|January 4, 2006
UN halves food aid for refugees
The United Nations World Food Programme (WFP) has noted that due to a poor response to international appeals it had not received any funding to care for refugees in Zambia in 2006. WFP spokesman Jo Woods said the lack of funds could lead to starvation among the tens of thousands of Congolese and Angolan refugees living there. According to him, food rations for 80.000 refugees had been cut by half at the start of January because the WFP had run out of resources. An estimated 8.5 million dollars was needed to feed refugees over the next 12 months. Current food stocks were expected to last until March after which the situation would become critical, she said. The United Nations High Commissioner for Refugees (UNHCR) had already warned of possible unrest in the camps due to the food shortage, and said this could jeopardize national security.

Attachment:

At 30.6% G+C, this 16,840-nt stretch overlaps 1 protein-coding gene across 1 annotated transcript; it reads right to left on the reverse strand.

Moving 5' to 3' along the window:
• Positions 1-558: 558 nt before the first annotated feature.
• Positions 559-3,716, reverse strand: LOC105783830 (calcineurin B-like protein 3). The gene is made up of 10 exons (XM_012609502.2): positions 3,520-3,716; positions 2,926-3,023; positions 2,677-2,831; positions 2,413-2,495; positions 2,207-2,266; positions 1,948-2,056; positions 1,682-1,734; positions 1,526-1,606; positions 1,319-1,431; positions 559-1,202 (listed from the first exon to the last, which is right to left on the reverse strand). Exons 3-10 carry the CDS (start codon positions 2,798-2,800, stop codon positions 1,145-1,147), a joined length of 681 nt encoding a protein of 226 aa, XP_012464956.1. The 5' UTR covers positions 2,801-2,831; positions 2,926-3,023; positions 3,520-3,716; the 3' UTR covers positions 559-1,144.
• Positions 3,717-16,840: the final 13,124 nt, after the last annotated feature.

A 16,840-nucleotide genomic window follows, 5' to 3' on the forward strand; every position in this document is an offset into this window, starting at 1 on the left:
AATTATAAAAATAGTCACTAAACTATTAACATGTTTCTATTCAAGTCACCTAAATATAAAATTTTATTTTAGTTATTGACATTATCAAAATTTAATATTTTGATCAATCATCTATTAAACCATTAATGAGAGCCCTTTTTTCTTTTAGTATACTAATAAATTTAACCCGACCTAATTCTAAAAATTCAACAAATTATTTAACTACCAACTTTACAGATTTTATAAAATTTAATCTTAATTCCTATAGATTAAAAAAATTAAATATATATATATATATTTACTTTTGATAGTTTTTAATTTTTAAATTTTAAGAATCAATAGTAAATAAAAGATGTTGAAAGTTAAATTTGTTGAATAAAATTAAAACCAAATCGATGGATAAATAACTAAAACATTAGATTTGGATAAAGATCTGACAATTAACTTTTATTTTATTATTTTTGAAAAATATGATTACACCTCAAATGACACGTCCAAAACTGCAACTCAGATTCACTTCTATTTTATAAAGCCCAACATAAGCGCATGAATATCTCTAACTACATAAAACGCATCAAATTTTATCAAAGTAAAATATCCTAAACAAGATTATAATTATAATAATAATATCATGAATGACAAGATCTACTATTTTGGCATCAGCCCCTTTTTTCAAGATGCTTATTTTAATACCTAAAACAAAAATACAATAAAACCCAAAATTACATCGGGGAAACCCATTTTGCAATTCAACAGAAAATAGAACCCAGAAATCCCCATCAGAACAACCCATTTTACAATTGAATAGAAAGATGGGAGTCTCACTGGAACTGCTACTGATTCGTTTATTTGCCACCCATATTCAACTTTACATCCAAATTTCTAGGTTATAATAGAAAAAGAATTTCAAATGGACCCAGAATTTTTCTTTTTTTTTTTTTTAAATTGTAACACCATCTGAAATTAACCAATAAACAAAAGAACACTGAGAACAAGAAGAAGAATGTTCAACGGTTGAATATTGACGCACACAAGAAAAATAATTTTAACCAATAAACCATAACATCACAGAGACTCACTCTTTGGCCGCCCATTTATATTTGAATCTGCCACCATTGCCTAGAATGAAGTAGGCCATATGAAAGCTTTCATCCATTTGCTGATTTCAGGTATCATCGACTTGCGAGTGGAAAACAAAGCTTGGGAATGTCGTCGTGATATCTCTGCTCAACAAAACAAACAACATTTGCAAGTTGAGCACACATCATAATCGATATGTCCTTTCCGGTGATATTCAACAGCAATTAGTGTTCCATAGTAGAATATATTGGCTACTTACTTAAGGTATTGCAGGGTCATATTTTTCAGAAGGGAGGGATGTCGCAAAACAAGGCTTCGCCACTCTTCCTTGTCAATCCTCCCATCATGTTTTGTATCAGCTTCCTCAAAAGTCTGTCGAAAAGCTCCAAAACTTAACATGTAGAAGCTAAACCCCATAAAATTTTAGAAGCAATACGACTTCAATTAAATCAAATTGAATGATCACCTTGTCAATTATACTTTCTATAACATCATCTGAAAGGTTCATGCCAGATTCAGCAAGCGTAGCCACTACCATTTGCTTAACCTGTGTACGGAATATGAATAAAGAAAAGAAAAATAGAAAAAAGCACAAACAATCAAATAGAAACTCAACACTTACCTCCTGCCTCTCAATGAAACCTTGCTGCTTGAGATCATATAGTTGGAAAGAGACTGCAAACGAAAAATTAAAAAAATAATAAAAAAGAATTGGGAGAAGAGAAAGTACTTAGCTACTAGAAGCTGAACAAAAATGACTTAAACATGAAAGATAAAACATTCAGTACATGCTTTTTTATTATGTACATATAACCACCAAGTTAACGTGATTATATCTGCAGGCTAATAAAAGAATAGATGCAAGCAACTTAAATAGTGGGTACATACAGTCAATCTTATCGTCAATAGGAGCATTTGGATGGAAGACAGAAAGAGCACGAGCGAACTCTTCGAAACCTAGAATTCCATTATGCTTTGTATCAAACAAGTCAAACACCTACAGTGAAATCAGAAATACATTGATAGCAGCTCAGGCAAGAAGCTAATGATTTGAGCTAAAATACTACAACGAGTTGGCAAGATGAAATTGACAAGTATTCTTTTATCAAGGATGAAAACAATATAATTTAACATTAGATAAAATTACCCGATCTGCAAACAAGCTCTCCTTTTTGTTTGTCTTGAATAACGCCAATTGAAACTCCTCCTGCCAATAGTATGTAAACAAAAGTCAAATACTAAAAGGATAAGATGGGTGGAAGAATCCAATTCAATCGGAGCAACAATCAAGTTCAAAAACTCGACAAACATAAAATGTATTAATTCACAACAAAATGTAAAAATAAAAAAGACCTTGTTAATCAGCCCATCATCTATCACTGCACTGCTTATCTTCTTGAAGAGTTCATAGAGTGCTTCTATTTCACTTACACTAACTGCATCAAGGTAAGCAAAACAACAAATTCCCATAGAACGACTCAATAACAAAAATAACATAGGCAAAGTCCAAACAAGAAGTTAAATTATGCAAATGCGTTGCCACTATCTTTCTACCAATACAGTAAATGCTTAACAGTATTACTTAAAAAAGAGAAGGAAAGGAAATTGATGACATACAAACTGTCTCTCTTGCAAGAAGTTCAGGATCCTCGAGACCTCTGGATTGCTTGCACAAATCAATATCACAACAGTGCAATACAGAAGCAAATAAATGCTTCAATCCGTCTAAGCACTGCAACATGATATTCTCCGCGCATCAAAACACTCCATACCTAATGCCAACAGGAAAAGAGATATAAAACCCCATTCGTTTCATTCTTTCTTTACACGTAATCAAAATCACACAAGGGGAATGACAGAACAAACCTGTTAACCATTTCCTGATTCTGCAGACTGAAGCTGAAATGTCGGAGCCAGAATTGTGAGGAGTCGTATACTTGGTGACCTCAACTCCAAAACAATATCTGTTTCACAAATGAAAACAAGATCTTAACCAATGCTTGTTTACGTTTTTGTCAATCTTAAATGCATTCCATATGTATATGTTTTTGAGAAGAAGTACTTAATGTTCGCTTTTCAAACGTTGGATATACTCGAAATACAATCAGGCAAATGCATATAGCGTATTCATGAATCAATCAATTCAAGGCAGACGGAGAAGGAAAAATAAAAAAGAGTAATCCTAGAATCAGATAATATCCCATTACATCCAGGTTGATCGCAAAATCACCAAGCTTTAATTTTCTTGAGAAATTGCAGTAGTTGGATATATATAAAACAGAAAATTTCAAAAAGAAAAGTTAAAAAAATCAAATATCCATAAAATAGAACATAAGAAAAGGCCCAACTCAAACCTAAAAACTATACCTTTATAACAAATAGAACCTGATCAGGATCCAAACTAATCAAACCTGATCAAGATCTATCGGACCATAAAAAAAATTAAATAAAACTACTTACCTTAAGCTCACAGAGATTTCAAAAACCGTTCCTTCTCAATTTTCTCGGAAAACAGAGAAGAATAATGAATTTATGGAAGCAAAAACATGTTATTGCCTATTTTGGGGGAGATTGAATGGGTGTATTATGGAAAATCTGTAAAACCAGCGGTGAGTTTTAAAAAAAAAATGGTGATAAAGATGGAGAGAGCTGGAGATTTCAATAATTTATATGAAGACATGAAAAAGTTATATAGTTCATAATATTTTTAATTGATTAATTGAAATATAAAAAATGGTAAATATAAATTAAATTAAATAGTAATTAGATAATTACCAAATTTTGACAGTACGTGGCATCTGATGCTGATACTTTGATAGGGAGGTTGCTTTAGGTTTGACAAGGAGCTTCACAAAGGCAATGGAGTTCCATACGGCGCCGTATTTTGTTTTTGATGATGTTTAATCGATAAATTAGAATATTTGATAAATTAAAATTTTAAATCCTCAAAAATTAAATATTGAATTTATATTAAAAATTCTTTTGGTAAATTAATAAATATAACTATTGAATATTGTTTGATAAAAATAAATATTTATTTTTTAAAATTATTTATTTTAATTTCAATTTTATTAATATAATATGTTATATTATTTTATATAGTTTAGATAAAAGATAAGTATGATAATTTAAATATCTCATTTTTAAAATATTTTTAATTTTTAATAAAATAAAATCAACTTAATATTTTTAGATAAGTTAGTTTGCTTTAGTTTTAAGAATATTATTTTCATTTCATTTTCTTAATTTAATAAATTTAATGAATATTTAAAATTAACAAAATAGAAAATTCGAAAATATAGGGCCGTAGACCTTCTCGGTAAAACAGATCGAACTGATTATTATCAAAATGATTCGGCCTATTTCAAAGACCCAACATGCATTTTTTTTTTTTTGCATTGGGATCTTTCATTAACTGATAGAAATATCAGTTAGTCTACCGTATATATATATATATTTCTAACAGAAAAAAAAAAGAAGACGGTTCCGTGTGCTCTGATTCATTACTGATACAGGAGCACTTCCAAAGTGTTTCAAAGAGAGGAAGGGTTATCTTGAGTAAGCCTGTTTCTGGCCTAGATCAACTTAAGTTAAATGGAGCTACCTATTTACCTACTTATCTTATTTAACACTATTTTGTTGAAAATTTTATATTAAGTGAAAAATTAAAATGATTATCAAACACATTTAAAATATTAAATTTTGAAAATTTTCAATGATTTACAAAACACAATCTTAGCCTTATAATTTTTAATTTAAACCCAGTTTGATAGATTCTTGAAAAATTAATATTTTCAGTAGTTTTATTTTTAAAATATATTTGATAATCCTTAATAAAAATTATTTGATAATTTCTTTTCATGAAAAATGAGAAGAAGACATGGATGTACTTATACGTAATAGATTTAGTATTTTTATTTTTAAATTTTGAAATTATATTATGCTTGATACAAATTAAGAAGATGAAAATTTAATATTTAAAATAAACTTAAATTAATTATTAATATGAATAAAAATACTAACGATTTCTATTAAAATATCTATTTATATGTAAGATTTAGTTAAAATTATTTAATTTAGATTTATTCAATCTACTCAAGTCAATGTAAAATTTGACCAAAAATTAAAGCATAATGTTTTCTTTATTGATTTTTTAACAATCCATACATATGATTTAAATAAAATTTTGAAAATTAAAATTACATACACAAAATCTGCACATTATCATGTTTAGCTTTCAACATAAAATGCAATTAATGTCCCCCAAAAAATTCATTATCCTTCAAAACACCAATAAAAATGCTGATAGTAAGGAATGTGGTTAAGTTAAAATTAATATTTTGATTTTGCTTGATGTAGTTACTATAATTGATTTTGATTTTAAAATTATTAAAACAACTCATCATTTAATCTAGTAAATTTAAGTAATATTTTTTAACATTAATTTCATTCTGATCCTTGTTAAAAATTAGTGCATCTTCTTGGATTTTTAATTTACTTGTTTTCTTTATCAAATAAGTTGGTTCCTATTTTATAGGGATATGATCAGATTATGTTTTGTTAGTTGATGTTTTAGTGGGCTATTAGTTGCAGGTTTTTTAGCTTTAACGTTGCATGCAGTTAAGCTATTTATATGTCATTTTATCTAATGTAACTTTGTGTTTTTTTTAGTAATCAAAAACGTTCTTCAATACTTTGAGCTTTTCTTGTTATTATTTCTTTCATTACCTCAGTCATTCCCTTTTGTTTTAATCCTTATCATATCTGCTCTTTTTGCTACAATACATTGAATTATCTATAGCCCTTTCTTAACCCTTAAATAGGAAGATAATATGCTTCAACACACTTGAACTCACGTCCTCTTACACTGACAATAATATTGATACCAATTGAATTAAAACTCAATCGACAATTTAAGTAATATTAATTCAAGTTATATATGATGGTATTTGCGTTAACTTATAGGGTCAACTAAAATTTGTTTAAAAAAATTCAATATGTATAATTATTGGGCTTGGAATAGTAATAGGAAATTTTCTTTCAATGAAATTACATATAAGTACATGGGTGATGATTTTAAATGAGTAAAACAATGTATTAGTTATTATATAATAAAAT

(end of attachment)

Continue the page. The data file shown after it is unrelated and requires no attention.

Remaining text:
The government of Zambia meanwhile described the food situation in the camps was serious and said it was doing all it could to avert starvation in the camps. The UNHCR emphasised the food shortage would affect the health and nutrition of refugees and could give rise to sexual exploitation, crime and child labour. It would also increase morbidity and mortality. Zambia declared its food shortage crisis a disaster in October following drought that left an estimated 1.7 million people in need of food aid. Because of poor harvests, villages around the camps are unable to help or sell their stocks. The government said it had limited resources to fight hunger, and has called for partners to help fight poverty and develop an appropriate sustainable food security programme.
Over 50,000 Angolan refugees have been repatriated since the advent of peace in the country several years ago. However, thousands remain in Zambia from those that fled from among others the Democratic Republic of Congo, Rwanda, Burundi, Uganda, and Somalia.